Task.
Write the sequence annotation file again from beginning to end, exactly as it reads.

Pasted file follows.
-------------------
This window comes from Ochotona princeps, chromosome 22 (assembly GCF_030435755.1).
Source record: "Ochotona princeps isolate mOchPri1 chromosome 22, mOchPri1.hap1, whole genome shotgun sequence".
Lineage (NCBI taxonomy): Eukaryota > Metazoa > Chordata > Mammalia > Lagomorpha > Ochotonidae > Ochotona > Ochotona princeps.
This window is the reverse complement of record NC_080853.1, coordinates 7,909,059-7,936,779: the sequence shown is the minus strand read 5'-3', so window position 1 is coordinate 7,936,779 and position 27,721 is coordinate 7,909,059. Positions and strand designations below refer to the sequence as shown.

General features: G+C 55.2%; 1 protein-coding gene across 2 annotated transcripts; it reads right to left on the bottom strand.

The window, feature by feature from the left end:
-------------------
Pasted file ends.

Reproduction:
This window comes from Ochotona princeps, chromosome 22 (assembly GCF_030435755.1).
Source record: "Ochotona princeps isolate mOchPri1 chromosome 22, mOchPri1.hap1, whole genome shotgun sequence".
Lineage (NCBI taxonomy): Eukaryota > Metazoa > Chordata > Mammalia > Lagomorpha > Ochotonidae > Ochotona > Ochotona princeps.
This window is the reverse complement of record NC_080853.1, coordinates 7,909,059-7,936,779: the sequence shown is the minus strand read 5'-3', so window position 1 is coordinate 7,936,779 and position 27,721 is coordinate 7,909,059. Positions and strand designations below refer to the sequence as shown.

General features: G+C 55.2%; 1 protein-coding gene across 2 annotated transcripts; it reads right to left on the bottom strand.

The window, feature by feature from the left end: